The seeds are permanently embedded in the prostate gland, but there is a remote chance of a seed being passed during sexual activity. Patients are therefore advised to abstain from sexual activity for at least two weeks following the implant procedure.

Use a condom for the first five ejaculations after the implant. Your semen will not be radioactive and should not pose a health risk to your partner after the first five ejaculations. Initially your semen may be discoloured brown or black. This is normal and is a result of bleeding that may have occurred during the operation which is now being released into the ejaculate. Some people may prefer to have their first ejaculation(s) without a partner present as this may lessen any concerns you have about being able to ejaculate and also allows you to check for seeds in the ejaculate. If you do find a seed, do not touch it with your fingers; use a spoon or tweezers, wrap it in two layers of aluminium foil and place it in the dustbin. Condoms should be disposed of by wrapping in paper and aluminium foil (kitchen foil) and placing in the dustbin.

In the event of your death

In the event of your death within two years of the implant, cremation is not allowed due to the radiation hazard. There are also hazards for hospital staff carrying out post mortems, so it is essential that hospital staff and funeral directors are informed that you have had brachytherapy. They can then contact the hospital using the contact information on the card for advice.

Follow-up and CT scan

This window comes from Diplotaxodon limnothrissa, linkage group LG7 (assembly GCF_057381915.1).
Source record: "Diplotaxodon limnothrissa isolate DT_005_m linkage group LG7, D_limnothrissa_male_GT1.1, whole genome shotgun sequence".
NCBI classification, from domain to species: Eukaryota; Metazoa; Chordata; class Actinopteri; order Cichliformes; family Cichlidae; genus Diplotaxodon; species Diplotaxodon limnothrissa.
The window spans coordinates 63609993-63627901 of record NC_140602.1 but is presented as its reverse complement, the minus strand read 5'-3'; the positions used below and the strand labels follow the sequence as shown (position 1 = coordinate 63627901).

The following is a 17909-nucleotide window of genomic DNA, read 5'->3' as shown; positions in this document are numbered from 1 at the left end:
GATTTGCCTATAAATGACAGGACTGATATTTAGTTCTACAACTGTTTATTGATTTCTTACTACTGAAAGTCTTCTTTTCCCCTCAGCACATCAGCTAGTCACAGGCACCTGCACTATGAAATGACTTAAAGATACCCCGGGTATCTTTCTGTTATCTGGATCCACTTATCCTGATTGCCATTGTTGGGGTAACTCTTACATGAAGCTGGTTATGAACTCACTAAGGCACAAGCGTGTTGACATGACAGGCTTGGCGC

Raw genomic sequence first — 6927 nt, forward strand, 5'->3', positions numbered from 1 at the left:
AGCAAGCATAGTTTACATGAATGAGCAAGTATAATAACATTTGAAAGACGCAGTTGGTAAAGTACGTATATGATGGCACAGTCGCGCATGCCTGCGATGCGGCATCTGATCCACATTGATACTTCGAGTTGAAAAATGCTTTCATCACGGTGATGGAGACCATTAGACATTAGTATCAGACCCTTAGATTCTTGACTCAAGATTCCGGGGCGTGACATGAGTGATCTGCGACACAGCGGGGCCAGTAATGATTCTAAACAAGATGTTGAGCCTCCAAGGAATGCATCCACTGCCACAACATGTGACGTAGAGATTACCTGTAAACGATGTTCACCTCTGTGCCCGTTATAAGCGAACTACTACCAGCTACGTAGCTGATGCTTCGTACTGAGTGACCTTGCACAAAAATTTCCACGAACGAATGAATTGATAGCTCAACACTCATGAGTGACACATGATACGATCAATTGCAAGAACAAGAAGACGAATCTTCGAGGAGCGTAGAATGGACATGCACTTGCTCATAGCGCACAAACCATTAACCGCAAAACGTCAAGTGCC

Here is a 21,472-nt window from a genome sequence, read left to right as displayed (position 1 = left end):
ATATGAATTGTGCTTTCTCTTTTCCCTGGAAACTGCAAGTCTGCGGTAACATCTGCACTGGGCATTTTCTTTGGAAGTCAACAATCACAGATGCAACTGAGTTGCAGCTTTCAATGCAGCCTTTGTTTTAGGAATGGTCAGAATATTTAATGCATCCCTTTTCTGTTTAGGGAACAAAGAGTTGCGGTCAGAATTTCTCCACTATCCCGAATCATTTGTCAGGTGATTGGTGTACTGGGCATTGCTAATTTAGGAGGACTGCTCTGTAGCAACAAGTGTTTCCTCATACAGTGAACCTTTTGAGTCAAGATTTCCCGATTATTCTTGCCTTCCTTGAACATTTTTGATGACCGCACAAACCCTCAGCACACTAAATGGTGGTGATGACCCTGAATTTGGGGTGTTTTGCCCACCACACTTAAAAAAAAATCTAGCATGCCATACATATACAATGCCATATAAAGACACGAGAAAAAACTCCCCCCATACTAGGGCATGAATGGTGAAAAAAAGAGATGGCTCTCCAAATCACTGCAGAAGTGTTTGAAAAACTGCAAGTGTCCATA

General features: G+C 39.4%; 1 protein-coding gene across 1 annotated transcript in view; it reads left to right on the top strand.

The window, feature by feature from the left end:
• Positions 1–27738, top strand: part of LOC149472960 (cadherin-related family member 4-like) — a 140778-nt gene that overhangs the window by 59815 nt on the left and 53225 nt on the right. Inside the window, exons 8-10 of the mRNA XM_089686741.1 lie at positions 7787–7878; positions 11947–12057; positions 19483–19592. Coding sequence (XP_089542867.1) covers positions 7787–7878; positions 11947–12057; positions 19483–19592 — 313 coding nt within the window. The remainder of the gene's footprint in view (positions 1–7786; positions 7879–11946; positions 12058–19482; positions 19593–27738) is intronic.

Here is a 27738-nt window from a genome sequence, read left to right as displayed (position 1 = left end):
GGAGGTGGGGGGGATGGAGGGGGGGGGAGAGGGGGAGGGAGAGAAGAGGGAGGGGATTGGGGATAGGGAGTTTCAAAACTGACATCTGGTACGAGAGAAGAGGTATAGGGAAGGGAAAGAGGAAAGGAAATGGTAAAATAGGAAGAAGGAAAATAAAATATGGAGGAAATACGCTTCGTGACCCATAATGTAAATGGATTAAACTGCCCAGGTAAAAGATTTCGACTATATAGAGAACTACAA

About six weeks after the implant you will have a scan in the Radiotherapy Department in Addenbrooke’s Hospital. This allows us to monitor the quality of our implants to ensure they remain at a high standard. You will also see one of the brachytherapy team and have a PSA blood test during this visit. You will be given the date for this scan at the same clinic visit as you are given the date for your brachytherapy. If you receive a letter changing the date of the scan, please check with a member of the brachytherapy team to confirm this alteration is correct. It is not unusual for the PSA to show a slight rise when it is first checked after brachytherapy. This is due to the trauma of the needles being inserted, so do not worry if this occurs. After this initial visit you will then be followed up by your urologist and/or oncologist in your local hospital. This longer term follow-up usually involves a visit every three to six months for the first five years and includes a PSA blood test and possibly a rectal examination.

Contact information

Further information on prostate cancer and its treatments